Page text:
13

Not really sure it is enough for an answer, but feels too long for a comment; as with here, it primarily seems to be people who feel that the label "Christian", regardless of it's origin and literal meaning, has too many associations (perhaps more in the people they interact with than themselves). As an example, there are phrases often used in media and ...


10

Martin Luther had not intended to separate from the Catholic Church. His 95 theses, and his conduct immediately after he posted them, were intended to achieve reform in the Catholic Church. When he was excommunicated by Rome, he had to either give up his quest for reform or continue to pursue it outside the Catholic Church. Bear in mind that there may ...


9

To some extent the trend stems from the 2007 book unChristian. The authors surveyed young American adults (late teens to early 30s) and found that the words this group most commonly associated with "Christian" were: judgmental antihomosexual hypocritical too political sheltered The book challenges Christians to move away from behaviors and activities that ...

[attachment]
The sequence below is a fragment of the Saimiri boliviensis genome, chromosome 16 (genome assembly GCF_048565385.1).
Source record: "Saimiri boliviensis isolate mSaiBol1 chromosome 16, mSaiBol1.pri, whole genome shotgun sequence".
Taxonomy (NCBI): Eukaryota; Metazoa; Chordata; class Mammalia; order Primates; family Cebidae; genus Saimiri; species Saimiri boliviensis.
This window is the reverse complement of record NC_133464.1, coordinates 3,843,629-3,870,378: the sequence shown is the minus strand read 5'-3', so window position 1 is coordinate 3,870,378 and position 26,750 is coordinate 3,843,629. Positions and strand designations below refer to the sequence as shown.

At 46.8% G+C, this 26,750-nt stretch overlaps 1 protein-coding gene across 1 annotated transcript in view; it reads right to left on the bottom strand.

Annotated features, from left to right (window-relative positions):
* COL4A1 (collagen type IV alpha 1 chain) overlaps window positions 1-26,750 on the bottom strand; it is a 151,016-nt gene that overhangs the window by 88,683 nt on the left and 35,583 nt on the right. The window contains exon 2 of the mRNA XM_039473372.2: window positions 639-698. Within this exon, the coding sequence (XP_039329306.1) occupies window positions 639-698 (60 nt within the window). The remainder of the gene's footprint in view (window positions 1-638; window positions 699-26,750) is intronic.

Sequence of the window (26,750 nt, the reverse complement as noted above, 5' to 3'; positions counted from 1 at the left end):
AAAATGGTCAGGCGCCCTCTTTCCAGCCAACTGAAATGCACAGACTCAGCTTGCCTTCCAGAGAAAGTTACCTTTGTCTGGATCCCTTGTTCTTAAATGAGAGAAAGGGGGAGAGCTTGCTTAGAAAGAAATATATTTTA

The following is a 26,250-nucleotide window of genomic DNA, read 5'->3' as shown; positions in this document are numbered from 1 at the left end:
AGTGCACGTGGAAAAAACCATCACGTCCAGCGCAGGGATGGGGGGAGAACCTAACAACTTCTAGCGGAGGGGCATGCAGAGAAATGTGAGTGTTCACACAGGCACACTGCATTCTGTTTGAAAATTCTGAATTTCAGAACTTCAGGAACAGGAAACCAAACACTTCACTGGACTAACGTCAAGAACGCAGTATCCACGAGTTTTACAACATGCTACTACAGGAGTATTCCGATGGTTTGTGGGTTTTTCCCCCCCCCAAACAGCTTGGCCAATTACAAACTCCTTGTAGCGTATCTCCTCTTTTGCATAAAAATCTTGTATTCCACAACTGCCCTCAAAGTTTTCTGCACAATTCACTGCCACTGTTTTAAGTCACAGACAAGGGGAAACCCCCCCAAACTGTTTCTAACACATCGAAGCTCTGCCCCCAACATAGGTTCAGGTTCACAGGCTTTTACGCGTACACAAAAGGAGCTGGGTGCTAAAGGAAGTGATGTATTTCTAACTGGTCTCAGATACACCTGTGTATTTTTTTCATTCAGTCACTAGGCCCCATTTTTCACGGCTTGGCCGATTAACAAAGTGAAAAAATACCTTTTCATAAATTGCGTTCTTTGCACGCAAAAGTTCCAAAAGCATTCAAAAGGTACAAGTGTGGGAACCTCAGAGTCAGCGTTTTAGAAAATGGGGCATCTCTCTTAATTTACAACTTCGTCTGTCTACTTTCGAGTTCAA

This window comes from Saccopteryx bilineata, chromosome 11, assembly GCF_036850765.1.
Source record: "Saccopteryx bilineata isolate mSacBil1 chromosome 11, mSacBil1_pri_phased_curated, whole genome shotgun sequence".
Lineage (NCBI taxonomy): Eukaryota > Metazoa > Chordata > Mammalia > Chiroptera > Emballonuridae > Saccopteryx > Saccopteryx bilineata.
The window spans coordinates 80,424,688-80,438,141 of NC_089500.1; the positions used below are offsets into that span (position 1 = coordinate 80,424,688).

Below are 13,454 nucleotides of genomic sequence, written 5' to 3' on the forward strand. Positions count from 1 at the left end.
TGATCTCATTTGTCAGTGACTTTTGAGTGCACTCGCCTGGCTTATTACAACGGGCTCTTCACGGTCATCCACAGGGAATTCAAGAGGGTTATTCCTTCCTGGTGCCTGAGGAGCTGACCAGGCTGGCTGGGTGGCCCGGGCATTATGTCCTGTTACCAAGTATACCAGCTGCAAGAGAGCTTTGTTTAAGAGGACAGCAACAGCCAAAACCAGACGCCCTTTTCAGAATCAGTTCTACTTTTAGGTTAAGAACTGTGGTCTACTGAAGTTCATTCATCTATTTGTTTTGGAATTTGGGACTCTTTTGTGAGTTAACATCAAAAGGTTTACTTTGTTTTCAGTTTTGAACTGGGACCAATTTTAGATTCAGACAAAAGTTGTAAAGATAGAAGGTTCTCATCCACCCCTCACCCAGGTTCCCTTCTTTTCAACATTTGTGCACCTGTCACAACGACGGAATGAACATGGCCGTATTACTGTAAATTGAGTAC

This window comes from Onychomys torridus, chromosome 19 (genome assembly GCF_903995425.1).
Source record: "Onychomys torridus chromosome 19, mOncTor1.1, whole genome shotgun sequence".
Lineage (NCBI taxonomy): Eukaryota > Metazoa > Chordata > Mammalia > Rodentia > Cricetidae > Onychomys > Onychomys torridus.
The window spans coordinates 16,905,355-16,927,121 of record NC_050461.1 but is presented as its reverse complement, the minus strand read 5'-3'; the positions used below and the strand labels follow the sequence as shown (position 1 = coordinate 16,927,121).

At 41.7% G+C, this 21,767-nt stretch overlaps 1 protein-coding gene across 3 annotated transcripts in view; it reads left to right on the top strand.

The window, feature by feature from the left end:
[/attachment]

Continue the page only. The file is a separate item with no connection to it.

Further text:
9

Multiple definitions of Christian Despite meaning "those who belong to Christ" word Christian is often regarded to mean "Christ-like". On some level, this means that any religious movement or group which seeks to be "like Christ" and claims to follow Christ can make a case for being "Christian". While mainstream Protestantism often defines "Christian" in ...


8

The word church has various meanings. It can be used to refer to an physical building. Witness churches are called Kingdom Halls. It can also be used to refer to a group of believers in a specific area. For sense of the word, Witnesses use congregation, which I believe is quite common for many branches of Christianity. But the word church has another ...


8

None. Every time the Bible presents the belivers it presents them in a context of a group. The biblical christian (believer in the Bible) always get together in houses, underground. Here are a few passages tackling this subject: Romans 12.3-8 1 Corianthians 12.12-31 1 Peter 2.4-5 Heb 10.25 The argument advanced by the non-church goer is all over the place, ...


7

In the words of Jesus: Matthew 18:15-17 (NIV) 15 “If your brother or sister sins, go and point out their fault, just between the two of you. If they listen to you, you have won them over. 16 But if they will not listen, take one or two others along, so that ‘every matter may be established by the testimony of two or three witnesses.’ 17 If they still ...


7

It seems the definition of Christian, at least in America, has become so broad as to include so many disparate teachings that it really fails to distinguish a devoted Christian from one who rejects the Bible and most of its teachings. "Follower of Jesus" is, perhaps, a way to make this distinction. "Followers of Jesus" are not Christian in name only, but ...